Sir Richard Burton was born in Herefordshire on 19 March 1821, the son of Colonel Joseph Burton and his wife Martha Baker. Martha’s eldest sister, Sarah, later married Joseph’s youngest brother, Francis.
Two more children were born – a daughter Maria and a son, Edward - before, in 1826, the family moved to France where they settled in Tours. The children were taught by tutors and Richard learnt Latin and Greek as well as becoming fluent in French. In 1832 Colonel Burton brought them back to England, where, on the advice of an old friend, he enrolled his sons in a school in Richmond run by Reverand. Charles Delafosse who was the chaplain to the Duke of Cumberland.
The Richmond Academy, run since 1764 by the Delafosse family, was situated in a mansion at the corner of the Little Green and Duke Street. The Burtons took a house in Maids of Honour Row, just across the Green from the school. A year later the school was temporarily closed after an outbreak of measles during which several boys died. This prompted Colonel Burton to take the family back to France where they settled in Blois, 40 miles from their previous home in Tours. Once again the children had private tutors.
Within a year, the family were again on the move, first through France and then Italy where they spent several years travelling around before ending back in France at a place just outside Pau. Colonel Burton decided that it was time for his sons to go to university - Richard to Oxford and Edward, Cambridge - before a career in the church. Richard was 19 in 1840 when he went up to Trinity College, Oxford. Part of the condition of his entry to the college was that he lodged with Dr William Greenhill, himself a graduate of Trinity College and a physician at the Radcliffe Infirmary. Dr Greenhill had studied languages, including Arabic and Richard decided to learn the language using his own method that he had devised whilst travelling round Europe during his childhood:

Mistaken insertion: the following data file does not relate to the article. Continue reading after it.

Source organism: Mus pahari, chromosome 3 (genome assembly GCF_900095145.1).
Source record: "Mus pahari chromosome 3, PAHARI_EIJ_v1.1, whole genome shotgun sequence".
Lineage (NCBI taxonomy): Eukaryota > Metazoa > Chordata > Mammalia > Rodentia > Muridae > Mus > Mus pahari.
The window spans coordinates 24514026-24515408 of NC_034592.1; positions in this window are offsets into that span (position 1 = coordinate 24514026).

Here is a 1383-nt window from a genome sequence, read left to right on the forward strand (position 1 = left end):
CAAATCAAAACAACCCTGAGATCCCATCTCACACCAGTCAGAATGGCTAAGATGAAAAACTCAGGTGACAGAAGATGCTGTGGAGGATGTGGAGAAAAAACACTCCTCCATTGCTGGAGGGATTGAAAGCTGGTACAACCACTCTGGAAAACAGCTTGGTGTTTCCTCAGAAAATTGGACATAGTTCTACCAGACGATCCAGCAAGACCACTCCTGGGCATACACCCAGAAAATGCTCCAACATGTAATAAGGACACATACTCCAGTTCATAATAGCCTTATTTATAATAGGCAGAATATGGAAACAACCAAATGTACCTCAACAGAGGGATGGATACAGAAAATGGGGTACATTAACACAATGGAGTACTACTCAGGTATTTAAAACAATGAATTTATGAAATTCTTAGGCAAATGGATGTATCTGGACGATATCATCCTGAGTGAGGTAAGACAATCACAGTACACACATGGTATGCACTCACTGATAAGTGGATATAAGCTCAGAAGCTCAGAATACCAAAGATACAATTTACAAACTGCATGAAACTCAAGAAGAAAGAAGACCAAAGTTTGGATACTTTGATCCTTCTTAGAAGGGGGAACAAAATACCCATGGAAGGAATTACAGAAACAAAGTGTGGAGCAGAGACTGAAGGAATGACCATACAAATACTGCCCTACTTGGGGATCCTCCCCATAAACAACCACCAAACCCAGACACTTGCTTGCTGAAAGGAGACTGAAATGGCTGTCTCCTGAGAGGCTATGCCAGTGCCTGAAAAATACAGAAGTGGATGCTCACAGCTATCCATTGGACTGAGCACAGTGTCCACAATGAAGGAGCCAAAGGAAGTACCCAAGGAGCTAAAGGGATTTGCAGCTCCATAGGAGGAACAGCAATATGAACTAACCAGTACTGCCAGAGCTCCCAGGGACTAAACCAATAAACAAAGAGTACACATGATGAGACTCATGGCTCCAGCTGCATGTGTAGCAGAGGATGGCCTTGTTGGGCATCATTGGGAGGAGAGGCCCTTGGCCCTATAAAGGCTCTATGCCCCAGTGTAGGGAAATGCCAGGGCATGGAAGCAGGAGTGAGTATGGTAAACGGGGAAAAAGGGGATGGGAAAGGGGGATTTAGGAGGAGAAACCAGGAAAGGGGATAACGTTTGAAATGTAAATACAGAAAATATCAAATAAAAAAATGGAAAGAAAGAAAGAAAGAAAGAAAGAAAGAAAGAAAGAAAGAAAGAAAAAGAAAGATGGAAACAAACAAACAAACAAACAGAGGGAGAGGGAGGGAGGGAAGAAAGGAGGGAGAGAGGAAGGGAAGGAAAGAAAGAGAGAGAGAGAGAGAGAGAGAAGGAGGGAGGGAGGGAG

“I got a simple grammar and vocabulary, marked out the forms and words which I knew were absolutely necessary, and learnt them by heart by carrying them in my pocket and looking over them at spare moments during the day. I never worked more than a quarter of an hour at a time, for after that the lesson lost its freshness. After learning some 300 words, easily done in a week, I stumbled through some easy book-work… and underlined every word that I wished to recollect… If I came across a new sound like the Arabic Ghayn I trained my tongue to it by repeating it so many thousand times a day…”
Both Richard and Edward were determined not to enter the church that they decided to get themselves rusticated (sent down) from their respective colleges. Richard succeeded in the spring of 1842 when he had missed an arranged lecture to attend an off limits steeplechase. An interview followed at which Richard accused the university of treating the undergraduates like schoolboys. His fellow culprits were sent down for the rest of the term, but Richard was recommended not to return to complete his education.
Richard could now realise his ambition to join the army. The first Afghan War was still unfinished when he sailed for India on 18 June 1842. He landed at Bombay on 28th October and was posted as an ensign to the 18th Regiment of the Bombay native infantry. Within a year he had become the regimental interpreter, having passed examinations in Hindustani and Gujerati. He then became proficient in 4 other languages and also studied Sanskrit and Pushtu as well as increasing his knowledge of Arabic.